Answer by Nat Burgess:


In theory, it is cheaper to hire people individually. In practice, when the job market gets competitive as the economy improves (2000, 2007, 2013), large companies with specialized needs have no choice but to acquire teams through acquisitions. This is because:


A) Being late to market is fatal in fast-growth markets. It takes time to recruit a team one member at a time. A well-led team that has already been established to solve your problem is an instant offense.  And…

B) Senior talent is increasingly tied up in startups. We have gone through enough cycles now that senior, sophisticated players know that they will ultimately make more money and be in a better position if they go with a good startup rather than a “quarry job” at a big company. And, the cost of admission for startups has gone way down with advent of AWS, cloud, offshoring, etc.  Not to mention the resources many of these players have already banked through prior ventures. I have acted as advisor on a half-dozen acqui-hire transactions, including deals with Google, Microsoft, Linkedin, and others.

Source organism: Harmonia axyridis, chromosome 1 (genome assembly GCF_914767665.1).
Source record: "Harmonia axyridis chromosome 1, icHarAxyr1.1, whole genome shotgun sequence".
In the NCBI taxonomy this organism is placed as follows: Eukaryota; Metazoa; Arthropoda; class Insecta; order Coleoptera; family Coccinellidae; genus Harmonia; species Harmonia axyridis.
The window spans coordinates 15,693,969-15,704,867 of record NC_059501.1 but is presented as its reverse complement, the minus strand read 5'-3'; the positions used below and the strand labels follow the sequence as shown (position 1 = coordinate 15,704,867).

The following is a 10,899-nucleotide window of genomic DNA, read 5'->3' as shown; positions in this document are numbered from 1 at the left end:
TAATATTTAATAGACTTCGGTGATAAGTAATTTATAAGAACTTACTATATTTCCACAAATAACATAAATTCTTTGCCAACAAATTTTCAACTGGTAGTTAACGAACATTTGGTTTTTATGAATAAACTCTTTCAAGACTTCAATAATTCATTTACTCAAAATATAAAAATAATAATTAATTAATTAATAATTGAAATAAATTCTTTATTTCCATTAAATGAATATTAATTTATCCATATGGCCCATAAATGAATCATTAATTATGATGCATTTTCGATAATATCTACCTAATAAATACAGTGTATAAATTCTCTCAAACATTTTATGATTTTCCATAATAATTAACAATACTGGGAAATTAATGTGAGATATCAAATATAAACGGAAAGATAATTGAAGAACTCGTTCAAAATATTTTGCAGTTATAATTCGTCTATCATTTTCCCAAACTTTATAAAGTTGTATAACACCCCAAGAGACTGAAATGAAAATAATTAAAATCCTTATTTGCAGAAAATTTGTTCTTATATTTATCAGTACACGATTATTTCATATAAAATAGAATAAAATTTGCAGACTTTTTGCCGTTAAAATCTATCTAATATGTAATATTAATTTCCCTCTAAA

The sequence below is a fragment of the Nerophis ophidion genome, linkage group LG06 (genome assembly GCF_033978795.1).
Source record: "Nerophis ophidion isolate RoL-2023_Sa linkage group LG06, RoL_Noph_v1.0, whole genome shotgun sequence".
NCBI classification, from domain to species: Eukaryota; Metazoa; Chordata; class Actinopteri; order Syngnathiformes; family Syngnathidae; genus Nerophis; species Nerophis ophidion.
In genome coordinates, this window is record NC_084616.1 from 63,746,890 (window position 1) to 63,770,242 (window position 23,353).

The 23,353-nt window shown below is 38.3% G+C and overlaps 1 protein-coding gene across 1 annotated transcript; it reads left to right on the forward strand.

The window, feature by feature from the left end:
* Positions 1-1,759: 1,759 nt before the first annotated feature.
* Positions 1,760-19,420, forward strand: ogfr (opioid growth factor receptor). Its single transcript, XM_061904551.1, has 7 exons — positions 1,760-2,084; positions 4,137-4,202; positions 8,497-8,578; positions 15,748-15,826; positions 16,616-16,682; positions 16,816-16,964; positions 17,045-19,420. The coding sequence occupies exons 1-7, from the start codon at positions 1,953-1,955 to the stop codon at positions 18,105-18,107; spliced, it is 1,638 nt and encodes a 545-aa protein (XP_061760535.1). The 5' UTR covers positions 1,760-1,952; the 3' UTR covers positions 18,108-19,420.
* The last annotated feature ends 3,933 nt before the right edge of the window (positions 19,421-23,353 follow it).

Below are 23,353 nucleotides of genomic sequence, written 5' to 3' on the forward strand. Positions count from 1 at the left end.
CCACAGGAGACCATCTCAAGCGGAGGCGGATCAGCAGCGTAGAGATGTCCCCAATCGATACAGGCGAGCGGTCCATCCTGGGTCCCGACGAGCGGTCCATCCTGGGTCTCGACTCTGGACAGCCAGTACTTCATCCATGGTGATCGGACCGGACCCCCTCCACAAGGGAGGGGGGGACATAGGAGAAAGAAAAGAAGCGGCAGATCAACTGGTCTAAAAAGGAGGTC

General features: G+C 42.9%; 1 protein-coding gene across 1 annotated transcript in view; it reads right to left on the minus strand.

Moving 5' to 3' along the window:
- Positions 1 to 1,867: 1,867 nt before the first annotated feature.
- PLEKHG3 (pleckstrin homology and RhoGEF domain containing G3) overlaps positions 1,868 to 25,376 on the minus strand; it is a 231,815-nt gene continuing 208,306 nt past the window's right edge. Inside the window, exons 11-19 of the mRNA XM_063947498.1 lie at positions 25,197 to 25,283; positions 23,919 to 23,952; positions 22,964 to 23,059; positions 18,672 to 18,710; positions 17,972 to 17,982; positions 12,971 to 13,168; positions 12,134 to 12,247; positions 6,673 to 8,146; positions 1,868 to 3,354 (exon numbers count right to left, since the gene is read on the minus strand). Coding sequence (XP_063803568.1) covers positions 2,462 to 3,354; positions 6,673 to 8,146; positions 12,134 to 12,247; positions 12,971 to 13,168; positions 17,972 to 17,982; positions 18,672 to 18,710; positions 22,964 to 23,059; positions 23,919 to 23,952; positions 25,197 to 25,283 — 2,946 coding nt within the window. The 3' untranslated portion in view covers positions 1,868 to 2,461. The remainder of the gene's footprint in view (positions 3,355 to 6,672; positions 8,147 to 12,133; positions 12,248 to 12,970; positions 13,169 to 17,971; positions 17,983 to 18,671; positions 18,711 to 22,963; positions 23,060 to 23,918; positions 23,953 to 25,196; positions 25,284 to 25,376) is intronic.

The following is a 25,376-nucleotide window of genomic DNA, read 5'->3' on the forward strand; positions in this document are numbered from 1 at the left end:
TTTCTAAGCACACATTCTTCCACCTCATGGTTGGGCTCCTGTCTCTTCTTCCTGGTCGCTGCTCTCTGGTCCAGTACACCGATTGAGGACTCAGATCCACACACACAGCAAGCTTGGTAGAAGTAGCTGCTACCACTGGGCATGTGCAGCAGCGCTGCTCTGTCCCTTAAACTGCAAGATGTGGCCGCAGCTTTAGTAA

In summary:

> When a startup is in trouble and really needs an exit, acqui-hire generally isn’t an option. I get a lot of these calls, and my advice is to pivot, try again, build a better position in a more promising market. Ironically, it is usually the funded, successful startup that gets approached.

> Not all acqui-hires are created equal. If the deal is opportunistic and tactical, the valuation may be based on a “hire vs buy” analysis. If the deal is truly strategic, then the seller will have more leverage. Buyers are reluctant to ascribe too much value to team members because doing so creates a bad precedent that de-leverages future negotiations, so often the value of the IP becomes the center of the negotiation – even though the buyer really wants the team.

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